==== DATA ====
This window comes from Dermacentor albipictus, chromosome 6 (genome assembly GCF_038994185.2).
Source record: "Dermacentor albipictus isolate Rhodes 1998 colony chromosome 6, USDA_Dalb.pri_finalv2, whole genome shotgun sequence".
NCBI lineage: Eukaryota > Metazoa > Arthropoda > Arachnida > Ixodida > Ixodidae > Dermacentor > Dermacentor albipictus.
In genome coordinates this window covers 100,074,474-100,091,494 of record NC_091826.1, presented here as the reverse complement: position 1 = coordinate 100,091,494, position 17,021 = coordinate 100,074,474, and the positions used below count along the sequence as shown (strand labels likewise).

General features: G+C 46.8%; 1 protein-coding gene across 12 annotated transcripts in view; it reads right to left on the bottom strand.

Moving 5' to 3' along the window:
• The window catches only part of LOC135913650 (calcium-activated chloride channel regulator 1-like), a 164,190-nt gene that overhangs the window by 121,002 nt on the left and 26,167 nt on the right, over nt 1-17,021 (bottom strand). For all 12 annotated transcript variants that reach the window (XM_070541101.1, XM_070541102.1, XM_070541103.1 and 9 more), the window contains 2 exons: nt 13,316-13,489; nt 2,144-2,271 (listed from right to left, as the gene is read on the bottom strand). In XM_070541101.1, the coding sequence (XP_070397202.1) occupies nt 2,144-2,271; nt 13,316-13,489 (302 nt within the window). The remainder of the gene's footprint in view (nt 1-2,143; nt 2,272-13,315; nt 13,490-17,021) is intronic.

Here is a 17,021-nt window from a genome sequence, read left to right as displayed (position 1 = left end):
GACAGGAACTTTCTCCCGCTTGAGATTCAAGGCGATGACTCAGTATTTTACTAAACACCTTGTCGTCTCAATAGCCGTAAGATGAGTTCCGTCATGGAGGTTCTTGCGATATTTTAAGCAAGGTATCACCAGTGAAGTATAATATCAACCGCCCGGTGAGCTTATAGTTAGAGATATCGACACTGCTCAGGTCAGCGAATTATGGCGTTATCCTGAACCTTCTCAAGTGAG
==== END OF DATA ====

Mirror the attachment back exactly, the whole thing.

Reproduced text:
This window comes from Dermacentor albipictus, chromosome 6 (genome assembly GCF_038994185.2).
Source record: "Dermacentor albipictus isolate Rhodes 1998 colony chromosome 6, USDA_Dalb.pri_finalv2, whole genome shotgun sequence".
NCBI lineage: Eukaryota > Metazoa > Arthropoda > Arachnida > Ixodida > Ixodidae > Dermacentor > Dermacentor albipictus.
In genome coordinates this window covers 100,074,474-100,091,494 of record NC_091826.1, presented here as the reverse complement: position 1 = coordinate 100,091,494, position 17,021 = coordinate 100,074,474, and the positions used below count along the sequence as shown (strand labels likewise).

General features: G+C 46.8%; 1 protein-coding gene across 12 annotated transcripts in view; it reads right to left on the bottom strand.

Moving 5' to 3' along the window:
• The window catches only part of LOC135913650 (calcium-activated chloride channel regulator 1-like), a 164,190-nt gene that overhangs the window by 121,002 nt on the left and 26,167 nt on the right, over nt 1-17,021 (bottom strand). For all 12 annotated transcript variants that reach the window (XM_070541101.1, XM_070541102.1, XM_070541103.1 and 9 more), the window contains 2 exons: nt 13,316-13,489; nt 2,144-2,271 (listed from right to left, as the gene is read on the bottom strand). In XM_070541101.1, the coding sequence (XP_070397202.1) occupies nt 2,144-2,271; nt 13,316-13,489 (302 nt within the window). The remainder of the gene's footprint in view (nt 1-2,143; nt 2,272-13,315; nt 13,490-17,021) is intronic.

Here is a 17,021-nt window from a genome sequence, read left to right as displayed (position 1 = left end):
GACAGGAACTTTCTCCCGCTTGAGATTCAAGGCGATGACTCAGTATTTTACTAAACACCTTGTCGTCTCAATAGCCGTAAGATGAGTTCCGTCATGGAGGTTCTTGCGATATTTTAAGCAAGGTATCACCAGTGAAGTATAATATCAACCGCCCGGTGAGCTTATAGTTAGAGATATCGACACTGCTCAGGTCAGCGAATTATGGCGTTATCCTGAACCTTCTCAAGTGAG